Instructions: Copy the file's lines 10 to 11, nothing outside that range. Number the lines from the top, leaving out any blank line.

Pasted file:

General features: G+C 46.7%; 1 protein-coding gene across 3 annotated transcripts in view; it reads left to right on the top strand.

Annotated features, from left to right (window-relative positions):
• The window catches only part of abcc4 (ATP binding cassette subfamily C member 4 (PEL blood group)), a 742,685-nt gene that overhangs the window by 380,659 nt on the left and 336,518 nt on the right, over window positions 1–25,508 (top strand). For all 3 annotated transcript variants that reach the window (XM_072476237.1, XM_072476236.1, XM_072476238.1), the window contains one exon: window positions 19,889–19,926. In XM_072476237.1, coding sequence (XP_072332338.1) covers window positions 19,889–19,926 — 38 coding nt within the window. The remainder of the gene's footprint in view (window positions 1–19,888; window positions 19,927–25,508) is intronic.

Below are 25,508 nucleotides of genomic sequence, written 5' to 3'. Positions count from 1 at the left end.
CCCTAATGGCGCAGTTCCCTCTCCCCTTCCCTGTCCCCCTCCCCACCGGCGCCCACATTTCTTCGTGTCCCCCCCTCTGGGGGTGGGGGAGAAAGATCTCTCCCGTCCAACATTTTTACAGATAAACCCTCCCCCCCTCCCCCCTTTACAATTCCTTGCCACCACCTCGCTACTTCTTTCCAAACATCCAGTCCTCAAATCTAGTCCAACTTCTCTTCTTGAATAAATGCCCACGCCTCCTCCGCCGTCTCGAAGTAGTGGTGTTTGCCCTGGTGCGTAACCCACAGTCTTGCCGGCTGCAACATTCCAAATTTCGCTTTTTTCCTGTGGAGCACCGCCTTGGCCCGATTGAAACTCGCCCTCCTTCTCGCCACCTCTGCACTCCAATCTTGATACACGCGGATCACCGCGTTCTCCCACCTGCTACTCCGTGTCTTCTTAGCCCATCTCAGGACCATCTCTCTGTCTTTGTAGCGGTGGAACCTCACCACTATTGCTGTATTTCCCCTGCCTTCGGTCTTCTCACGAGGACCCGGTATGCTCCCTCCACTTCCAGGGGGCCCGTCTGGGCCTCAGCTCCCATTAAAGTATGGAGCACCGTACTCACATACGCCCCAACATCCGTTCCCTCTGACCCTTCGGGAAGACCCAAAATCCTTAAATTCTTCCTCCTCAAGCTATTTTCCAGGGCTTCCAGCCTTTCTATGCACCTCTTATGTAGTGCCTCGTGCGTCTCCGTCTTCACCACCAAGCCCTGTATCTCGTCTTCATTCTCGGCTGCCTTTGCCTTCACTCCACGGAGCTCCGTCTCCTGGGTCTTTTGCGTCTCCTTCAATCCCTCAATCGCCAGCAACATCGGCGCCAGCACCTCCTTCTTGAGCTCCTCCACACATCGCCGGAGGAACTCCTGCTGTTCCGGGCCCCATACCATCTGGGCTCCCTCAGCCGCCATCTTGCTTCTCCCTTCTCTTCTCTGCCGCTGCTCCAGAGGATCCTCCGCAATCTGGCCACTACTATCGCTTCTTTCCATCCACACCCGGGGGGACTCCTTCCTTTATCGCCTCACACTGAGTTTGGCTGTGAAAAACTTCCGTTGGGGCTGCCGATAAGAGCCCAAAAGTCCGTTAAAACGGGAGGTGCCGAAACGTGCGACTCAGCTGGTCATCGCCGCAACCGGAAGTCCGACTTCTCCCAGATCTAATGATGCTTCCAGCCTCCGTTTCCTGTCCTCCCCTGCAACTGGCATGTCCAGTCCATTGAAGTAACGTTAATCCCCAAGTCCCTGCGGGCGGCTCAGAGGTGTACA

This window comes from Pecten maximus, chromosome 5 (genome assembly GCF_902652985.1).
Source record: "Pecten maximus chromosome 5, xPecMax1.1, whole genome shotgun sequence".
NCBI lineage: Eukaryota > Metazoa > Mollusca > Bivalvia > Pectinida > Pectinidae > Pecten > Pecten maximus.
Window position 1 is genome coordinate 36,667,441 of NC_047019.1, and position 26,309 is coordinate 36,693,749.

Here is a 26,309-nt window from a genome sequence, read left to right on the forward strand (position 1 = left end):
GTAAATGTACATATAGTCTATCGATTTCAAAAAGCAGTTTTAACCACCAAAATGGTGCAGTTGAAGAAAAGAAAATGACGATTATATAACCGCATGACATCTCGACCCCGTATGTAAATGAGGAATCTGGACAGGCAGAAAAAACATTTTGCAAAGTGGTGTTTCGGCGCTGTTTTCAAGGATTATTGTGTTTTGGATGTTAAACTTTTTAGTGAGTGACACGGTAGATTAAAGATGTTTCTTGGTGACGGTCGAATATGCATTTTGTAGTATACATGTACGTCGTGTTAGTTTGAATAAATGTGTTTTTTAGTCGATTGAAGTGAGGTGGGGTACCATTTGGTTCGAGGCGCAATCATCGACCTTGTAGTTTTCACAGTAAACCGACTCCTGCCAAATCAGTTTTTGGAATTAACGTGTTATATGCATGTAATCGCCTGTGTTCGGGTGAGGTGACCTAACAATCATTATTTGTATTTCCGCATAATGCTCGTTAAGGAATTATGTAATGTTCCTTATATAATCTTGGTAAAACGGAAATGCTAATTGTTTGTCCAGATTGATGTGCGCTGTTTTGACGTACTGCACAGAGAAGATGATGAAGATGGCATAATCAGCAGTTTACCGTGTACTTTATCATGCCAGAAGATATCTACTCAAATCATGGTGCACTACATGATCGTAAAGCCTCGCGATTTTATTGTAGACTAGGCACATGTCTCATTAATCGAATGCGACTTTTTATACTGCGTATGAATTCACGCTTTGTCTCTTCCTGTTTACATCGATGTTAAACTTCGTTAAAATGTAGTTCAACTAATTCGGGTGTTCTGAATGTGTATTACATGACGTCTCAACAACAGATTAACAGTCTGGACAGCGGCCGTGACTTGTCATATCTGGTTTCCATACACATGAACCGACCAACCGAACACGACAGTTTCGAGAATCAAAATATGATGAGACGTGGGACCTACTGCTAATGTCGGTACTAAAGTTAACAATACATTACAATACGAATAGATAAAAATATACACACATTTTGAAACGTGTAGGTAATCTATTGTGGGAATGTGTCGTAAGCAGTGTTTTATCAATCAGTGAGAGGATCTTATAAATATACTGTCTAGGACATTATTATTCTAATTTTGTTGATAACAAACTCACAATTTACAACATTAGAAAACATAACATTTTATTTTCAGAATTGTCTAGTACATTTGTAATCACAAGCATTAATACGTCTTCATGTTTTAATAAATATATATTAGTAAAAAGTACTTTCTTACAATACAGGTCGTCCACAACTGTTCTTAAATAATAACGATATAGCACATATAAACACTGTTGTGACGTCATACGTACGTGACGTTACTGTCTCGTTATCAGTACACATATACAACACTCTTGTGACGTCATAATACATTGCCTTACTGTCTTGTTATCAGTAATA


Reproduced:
Here is a 26,309-nt window from a genome sequence, read left to right on the forward strand (position 1 = left end):
GTAAATGTACATATAGTCTATCGATTTCAAAAAGCAGTTTTAACCACCAAAATGGTGCAGTTGAAGAAAAGAAAATGACGATTATATAACCGCATGACATCTCGACCCCGTATGTAAATGAGGAATCTGGACAGGCAGAAAAAACATTTTGCAAAGTGGTGTTTCGGCGCTGTTTTCAAGGATTATTGTGTTTTGGATGTTAAACTTTTTAGTGAGTGACACGGTAGATTAAAGATGTTTCTTGGTGACGGTCGAATATGCATTTTGTAGTATACATGTACGTCGTGTTAGTTTGAATAAATGTGTTTTTTAGTCGATTGAAGTGAGGTGGGGTACCATTTGGTTCGAGGCGCAATCATCGACCTTGTAGTTTTCACAGTAAACCGACTCCTGCCAAATCAGTTTTTGGAATTAACGTGTTATATGCATGTAATCGCCTGTGTTCGGGTGAGGTGACCTAACAATCATTATTTGTATTTCCGCATAATGCTCGTTAAGGAATTATGTAATGTTCCTTATATAATCTTGGTAAAACGGAAATGCTAATTGTTTGTCCAGATTGATGTGCGCTGTTTTGACGTACTGCACAGAGAAGATGATGAAGATGGCATAATCAGCAGTTTACCGTGTACTTTATCATGCCAGAAGATATCTACTCAAATCATGGTGCACTACATGATCGTAAAGCCTCGCGATTTTATTGTAGACTAGGCACATGTCTCATTAATCGAATGCGACTTTTTATACTGCGTATGAATTCACGCTTTGTCTCTTCCTGTTTACATCGATGTTAAACTTCGTTAAAATGTAGTTCAACTAATTCGGGTGTTCTGAATGTGTATTACATGACGTCTCAACAACAGATTAACAGTCTGGACAGCGGCCGTGACTTGTCATATCTGGTTTCCATACACATGAACCGACCAACCGAACACGACAGTTTCGAGAATCAAAATATGATGAGACGTGGGACCTACTGCTAATGTCGGTACTAAAGTTAACAATACATTACAATACGAATAGATAAAAATATACACACATTTTGAAACGTGTAGGTAATCTATTGTGGGAATGTGTCGTAAGCAGTGTTTTATCAATCAGTGAGAGGATCTTATAAATATACTGTCTAGGACATTATTATTCTAATTTTGTTGATAACAAACTCACAATTTACAACATTAGAAAACATAACATTTTATTTTCAGAATTGTCTAGTACATTTGTAATCACAAGCATTAATACGTCTTCATGTTTTAATAAATATATATTAGTAAAAAGTACTTTCTTACAATACAGGTCGTCCACAACTGTTCTTAAATAATAACGATATAGCACATATAAACACTGTTGTGACGTCATACGTACGTGACGTTACTGTCTCGTTATCAGTACACATATACAACACTCTTGTGACGTCATAATACATTGCCTTACTGTCTTGTTATCAGTAATA